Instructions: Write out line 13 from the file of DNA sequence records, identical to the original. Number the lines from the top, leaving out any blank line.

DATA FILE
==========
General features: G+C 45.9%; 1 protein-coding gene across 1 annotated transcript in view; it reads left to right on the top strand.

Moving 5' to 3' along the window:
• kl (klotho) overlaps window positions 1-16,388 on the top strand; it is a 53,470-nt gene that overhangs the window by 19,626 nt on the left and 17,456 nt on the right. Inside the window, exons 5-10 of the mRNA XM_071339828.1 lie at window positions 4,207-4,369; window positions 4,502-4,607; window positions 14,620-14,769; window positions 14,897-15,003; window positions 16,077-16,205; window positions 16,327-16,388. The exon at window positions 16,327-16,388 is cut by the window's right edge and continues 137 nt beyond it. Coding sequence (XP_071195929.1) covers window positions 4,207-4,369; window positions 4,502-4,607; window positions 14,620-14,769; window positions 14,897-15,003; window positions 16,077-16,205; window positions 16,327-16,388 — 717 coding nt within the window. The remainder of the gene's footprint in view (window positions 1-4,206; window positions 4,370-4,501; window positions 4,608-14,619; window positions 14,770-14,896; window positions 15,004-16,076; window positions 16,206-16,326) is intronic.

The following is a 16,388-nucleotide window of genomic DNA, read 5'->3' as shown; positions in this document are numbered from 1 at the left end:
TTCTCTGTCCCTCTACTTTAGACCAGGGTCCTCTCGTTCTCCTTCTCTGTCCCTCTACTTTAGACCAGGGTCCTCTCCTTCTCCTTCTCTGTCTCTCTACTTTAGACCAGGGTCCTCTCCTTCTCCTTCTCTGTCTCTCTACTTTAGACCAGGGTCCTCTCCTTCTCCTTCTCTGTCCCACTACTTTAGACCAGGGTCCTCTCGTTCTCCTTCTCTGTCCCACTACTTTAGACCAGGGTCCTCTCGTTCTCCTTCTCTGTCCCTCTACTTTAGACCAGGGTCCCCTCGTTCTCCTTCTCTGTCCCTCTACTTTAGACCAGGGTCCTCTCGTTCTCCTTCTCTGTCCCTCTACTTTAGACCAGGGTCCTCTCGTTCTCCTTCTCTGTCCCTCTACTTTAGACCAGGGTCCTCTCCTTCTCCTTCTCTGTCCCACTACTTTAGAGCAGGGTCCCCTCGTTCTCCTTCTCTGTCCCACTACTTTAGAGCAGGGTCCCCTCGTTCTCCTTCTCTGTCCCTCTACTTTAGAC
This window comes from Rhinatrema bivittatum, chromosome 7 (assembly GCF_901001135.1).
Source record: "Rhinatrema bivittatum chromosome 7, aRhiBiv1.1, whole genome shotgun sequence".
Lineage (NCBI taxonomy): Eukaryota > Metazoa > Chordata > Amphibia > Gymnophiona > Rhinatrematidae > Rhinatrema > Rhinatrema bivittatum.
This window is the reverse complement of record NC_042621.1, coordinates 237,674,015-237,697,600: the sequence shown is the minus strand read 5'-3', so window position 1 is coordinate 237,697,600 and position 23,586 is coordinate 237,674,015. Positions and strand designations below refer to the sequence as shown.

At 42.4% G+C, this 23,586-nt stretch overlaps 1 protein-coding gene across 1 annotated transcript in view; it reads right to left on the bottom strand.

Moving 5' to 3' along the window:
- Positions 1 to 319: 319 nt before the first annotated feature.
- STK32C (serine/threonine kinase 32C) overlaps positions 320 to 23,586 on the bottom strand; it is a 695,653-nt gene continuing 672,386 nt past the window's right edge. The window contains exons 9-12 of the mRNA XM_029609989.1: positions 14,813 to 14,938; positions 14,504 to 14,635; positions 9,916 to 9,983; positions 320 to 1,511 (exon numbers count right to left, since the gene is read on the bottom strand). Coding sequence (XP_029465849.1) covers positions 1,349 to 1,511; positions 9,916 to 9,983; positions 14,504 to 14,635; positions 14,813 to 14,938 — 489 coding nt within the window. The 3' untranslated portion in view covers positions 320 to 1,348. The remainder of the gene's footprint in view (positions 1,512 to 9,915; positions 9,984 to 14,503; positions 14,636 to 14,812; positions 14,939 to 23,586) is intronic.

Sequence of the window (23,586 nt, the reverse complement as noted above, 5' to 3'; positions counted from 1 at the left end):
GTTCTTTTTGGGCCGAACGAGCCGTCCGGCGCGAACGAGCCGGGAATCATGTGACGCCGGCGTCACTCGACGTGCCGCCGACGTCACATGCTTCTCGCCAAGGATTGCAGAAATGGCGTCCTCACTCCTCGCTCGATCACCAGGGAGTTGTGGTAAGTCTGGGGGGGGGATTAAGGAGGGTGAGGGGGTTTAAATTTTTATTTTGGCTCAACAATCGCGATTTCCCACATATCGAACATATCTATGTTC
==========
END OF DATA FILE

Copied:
- STK32C (serine/threonine kinase 32C) overlaps positions 320 to 23,586 on the bottom strand; it is a 695,653-nt gene continuing 672,386 nt past the window's right edge. The window contains exons 9-12 of the mRNA XM_029609989.1: positions 14,813 to 14,938; positions 14,504 to 14,635; positions 9,916 to 9,983; positions 320 to 1,511 (exon numbers count right to left, since the gene is read on the bottom strand). Coding sequence (XP_029465849.1) covers positions 1,349 to 1,511; positions 9,916 to 9,983; positions 14,504 to 14,635; positions 14,813 to 14,938 — 489 coding nt within the window. The 3' untranslated portion in view covers positions 320 to 1,348. The remainder of the gene's footprint in view (positions 1,512 to 9,915; positions 9,984 to 14,503; positions 14,636 to 14,812; positions 14,939 to 23,586) is intronic.